Royal Academy of Music launches new podcast series as part of its Bicentenary celebrations
‘Short Stories: 200 years of the Royal Academy of Music’, presented by alumna Anna Picard, celebrates the 200-year history of the Academy through the people who have helped shape it, uncovering some the individuals, past and present, whose stories define the institution.
The series opens the doors of the renowned conservatoire to a wider audience, focusing on an illuminating range of subjects. It reveals some of the treasures held at the Academy’s Marylebone Road home, tells the stories of extraordinary musicians who studied there and features music by students past and present, much of it specially recorded. As well as exploring the Academy’s rich history, ‘Short Stories’ also brings to life the institution as it stands today.
The Academy’s Principal, Jonathan Freeman-Attwood, said: ‘Since its founding in 1822, the Academy has played a vital role in music-making in the UK and beyond. Some of the most important musical figures of the past two centuries have learnt, taught and performed here – this is where music’s past, present and future converge. This series has been a joy to create, and there couldn’t be a better time to tell these stories than in our Bicentenary year.’
The first three episodes will be available on Friday 8 July on all major streaming platforms. Episodes four and five will be released on Friday 22 July and Friday 5 August.
When the Royal Academy of Music opened its doors to its first 20 students in 1823, there were equal numbers of boys and girls. In this first episode, Anna Picard traces the stories of some of the women of the Academy including Fanny Dickens, the elder sister of Charles Dickens. We also hear from the participants of a pioneering women-only conducting course and try to unravel what playing in a gendered way might mean. Along the way there is, as always, some glorious music from Academy students.
1968 saw a worldwide escalation of protest, invention and upheaval among a generation of students, musicians included. This episode takes the temperature of this time at the Academy, and investigates the tensions and reconciliations between tradition and the new. Anna Picard talks to some of the figures from that period, explores the longer history of ‘new music’ at the Academy (including a surprising choice of rehearsal venue by John Barbirolli), discusses Stravinsky with conductor Edward Gardner, takes a walk in the park with some musical trees, and finds out whether that revolutionary spirit of artistic experimentation and invention is still alive at the Academy today.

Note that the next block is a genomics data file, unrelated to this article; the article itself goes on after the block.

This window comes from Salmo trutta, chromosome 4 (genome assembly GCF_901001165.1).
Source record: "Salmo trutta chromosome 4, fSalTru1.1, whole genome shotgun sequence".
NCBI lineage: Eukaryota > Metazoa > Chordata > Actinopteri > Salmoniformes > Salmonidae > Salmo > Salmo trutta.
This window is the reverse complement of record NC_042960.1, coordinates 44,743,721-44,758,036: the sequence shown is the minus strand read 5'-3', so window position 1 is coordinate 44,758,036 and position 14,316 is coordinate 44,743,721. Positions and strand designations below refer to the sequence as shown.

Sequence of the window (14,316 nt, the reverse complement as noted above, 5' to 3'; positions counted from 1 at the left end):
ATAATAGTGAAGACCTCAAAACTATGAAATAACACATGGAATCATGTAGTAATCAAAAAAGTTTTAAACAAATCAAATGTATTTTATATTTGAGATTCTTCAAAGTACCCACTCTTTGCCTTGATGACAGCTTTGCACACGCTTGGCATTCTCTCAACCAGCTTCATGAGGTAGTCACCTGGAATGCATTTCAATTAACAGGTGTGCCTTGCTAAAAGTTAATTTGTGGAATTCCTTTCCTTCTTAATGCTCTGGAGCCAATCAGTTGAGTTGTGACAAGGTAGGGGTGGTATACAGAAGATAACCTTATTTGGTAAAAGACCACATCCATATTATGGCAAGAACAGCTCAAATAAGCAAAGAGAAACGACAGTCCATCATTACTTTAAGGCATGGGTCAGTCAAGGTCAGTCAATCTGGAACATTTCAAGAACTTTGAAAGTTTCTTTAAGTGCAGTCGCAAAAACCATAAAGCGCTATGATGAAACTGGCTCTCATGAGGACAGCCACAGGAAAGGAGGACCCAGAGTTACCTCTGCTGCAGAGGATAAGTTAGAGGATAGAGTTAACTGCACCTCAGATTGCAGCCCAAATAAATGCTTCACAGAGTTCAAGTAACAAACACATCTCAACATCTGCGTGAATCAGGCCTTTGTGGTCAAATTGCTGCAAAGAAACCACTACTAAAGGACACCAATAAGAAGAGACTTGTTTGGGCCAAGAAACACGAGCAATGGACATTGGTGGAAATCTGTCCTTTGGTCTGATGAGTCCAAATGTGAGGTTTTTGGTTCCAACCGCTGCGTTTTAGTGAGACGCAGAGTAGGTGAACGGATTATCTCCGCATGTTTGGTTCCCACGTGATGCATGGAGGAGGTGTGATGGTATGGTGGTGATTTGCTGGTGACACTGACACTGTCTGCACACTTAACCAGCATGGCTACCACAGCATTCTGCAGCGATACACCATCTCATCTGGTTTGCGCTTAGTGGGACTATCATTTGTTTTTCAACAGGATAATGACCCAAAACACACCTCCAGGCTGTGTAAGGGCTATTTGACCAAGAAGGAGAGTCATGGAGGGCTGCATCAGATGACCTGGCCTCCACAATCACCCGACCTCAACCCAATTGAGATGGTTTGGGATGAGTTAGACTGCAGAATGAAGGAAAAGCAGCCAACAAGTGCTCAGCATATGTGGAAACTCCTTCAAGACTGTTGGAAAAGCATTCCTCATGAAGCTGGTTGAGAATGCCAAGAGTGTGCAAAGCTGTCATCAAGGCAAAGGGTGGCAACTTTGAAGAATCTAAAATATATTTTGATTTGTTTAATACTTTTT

In a pair of old photos outside the Academy’s Library of the class of 1918, there are two black students – composer and multi-instrumentalist Edmund T Jenkins and mezzo-soprano Evelyn Dove. In this episode, Anna Picard explores who they were, how they both forged successful careers and what their stories tell us about ‘high’ and ‘low’ art at that moment in history. We bring Edmund and Evelyn’s worlds to life with rare recordings of their music, and we hear from Edmund’s great-nephew, who is keeping his music alive for a new generation.
In the early part of the 20th century, Harriet Cohen, an Academy alumna, was a household name. Superficially known for her beauty and glamour, she wielded influence with some of the most important literary, political and cultural figures of her time – and she was a remarkable pianist. In this episode, Anna Picard explores Harriet’s life and legacy, placing her alongside her pianist contemporaries Myra Hess and Irene Scharrer, and the man who taught them all, Tobias Matthay. We explore the Academy’s pedagogical tradition, discuss the ‘male gaze’ with Joanna MacGregor and hear from the late, great Quentin Crisp.
From the bees on the roof to one of the finest violins in the world, the Academy is full of surprising treasures. In this episode, Anna Picard introduces people and parts of the building that listeners might not know about, and discovers what goes on behind the scenes to ensure that the Academy’s remarkable collection of instruments will be played by generations to come. Including singing from an original Elizabethan part book, an introduction to Oliver Knussen’s beloved collection of owls, and violinist James Ehnes playing a priceless Stradivarius, the stories behind these objects unlock the history of the Academy.
About the Academy:
The Royal Academy of Music moves music forward by inspiring successive generations of musicians to connect, collaborate and create. We are the meeting point between the traditions of the past and the talent of the future, seeking out and supporting the musicians today whose music will move the world tomorrow. As we enter our third century, our aim is to shape the future of music by discovering and supporting talent wherever it exists.